Surprise Party: Fannie/Freddie To Waive Underwater Mortgages?

Everyone is talking about this blog post from James Pethokoukis, who reports on rumors sweeping the DC-NYC network that the Obama Administration is considering ordering Fannie Mae and Freddie Mac to waive mortgage balances for borrowers who are underwater on their mortgages.

Main Street may be about to get its own gigantic bailout. Rumors are running wild from Washington to Wall Street that the Obama administration is about to order government-controlled lenders Fannie Mae and Freddie Mac to forgive a portion of the mortgage debt of millions of Americans who owe more than what their homes are worth. An estimated 15 million U.S. mortgages – one in five – are underwater with negative equity of some $800 billion. Recall that on Christmas Eve 2009, the Treasury Department waived a $400 billion limit on financial assistance to Fannie and Freddie, pledging unlimited help. The actual vehicle for the bailout could be the Bush-era Home Affordable Refinance Program, or HARP, a sister program to Obama’s loan modification effort. HARP was just extended through June 30, 2011.

The calculation, of course, is that this would be a bailout by executive fiat timed for "Main Street" to express its gratitude just in time for the November elections. Hard to see how this "calculation" makes sense. It's estimated that approximately 20% of mortgaged homes are underwater, while 80% are just fine. Doesn't it make more sense that the 80% solvent class will be royally ticked off at the thought of taking on the mortgage liabilities for the 20% insolvent? Rick Santelli's original "Tea Party" rant was directed - it can be hard to remember this in the light of the Tea Party's subsequent association with the health care debate and raaaaaacism - against an earlier mortgage relief plan proposed by the Obama Administration.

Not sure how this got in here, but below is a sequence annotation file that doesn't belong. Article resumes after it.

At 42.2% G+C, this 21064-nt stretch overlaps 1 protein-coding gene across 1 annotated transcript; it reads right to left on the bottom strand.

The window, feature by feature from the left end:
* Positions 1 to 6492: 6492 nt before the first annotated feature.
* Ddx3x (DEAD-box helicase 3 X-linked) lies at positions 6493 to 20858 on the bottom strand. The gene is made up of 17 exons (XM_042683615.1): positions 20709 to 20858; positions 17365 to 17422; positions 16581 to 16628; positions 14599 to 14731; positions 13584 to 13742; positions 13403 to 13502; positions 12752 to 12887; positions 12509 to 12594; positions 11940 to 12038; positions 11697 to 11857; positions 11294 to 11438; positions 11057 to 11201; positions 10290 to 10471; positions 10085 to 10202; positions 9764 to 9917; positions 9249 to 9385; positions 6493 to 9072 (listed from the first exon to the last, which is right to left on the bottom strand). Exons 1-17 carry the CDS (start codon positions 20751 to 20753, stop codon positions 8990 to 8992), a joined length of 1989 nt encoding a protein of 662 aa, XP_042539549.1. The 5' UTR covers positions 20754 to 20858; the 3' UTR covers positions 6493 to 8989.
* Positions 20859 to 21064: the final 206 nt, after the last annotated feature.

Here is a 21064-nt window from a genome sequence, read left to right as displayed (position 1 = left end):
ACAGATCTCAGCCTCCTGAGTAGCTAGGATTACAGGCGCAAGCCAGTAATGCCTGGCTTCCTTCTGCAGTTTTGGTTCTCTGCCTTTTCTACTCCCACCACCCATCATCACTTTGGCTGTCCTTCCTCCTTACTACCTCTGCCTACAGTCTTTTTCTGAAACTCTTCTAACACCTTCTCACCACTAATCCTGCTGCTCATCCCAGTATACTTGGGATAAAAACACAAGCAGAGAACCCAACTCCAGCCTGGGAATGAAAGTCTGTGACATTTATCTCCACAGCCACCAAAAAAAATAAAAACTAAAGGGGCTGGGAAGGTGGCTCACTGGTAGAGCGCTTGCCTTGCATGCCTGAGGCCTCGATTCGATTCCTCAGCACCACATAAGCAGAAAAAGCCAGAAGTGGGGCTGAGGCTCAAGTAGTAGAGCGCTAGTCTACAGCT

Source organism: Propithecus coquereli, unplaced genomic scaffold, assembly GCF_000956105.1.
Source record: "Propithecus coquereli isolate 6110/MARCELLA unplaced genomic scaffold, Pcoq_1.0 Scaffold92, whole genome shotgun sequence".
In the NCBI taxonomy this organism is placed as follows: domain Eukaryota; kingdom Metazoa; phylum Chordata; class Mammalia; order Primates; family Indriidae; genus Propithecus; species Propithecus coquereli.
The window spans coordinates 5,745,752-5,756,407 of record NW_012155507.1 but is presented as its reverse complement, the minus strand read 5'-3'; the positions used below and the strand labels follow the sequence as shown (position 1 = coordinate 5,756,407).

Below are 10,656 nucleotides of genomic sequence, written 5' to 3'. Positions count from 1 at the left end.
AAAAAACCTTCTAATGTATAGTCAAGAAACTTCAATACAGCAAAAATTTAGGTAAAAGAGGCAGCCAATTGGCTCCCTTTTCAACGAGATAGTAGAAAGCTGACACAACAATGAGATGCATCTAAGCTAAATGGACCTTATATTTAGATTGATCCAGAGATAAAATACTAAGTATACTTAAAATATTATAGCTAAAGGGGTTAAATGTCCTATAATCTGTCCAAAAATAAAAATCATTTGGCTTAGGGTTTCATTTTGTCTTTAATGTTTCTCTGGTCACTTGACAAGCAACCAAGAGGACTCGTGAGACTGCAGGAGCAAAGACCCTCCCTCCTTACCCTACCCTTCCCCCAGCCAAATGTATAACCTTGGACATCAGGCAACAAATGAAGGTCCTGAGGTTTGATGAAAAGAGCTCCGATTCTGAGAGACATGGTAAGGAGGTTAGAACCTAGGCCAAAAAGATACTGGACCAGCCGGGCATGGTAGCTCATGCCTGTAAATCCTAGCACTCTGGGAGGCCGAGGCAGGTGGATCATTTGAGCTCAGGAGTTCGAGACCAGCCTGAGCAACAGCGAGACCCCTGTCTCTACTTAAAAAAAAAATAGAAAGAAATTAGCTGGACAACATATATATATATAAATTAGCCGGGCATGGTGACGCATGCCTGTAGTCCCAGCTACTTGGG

And typical for the federal government's approach to the financial crisis and the aftermath of the bursting housing bubble, underwater mortgages are not the problem. An inability to pay off the mortgage balance is the problem. If you can make your payments, the size of the mortgage relative to the present value of the house shouldn't matter. As we have all learned, the fair market value of residential real estate is not set in stone. Yeah, the value of your house may be down this year. What does this have to do with its value in 5 years? 10 years? 15? Nothing at all. In fact, the faster the housing market can find a true bottom the sooner those valuations can rise. But, continued interference in the market by the government and its GSE's maintains the status quo: artificially inflated housing values that interfere with the free alienation of property and prevent homeowners from realizing the true value of their homes.

The high school graduates attending Tea Parties understand this instinctively. You need to go to Harvard to learn the opposite.

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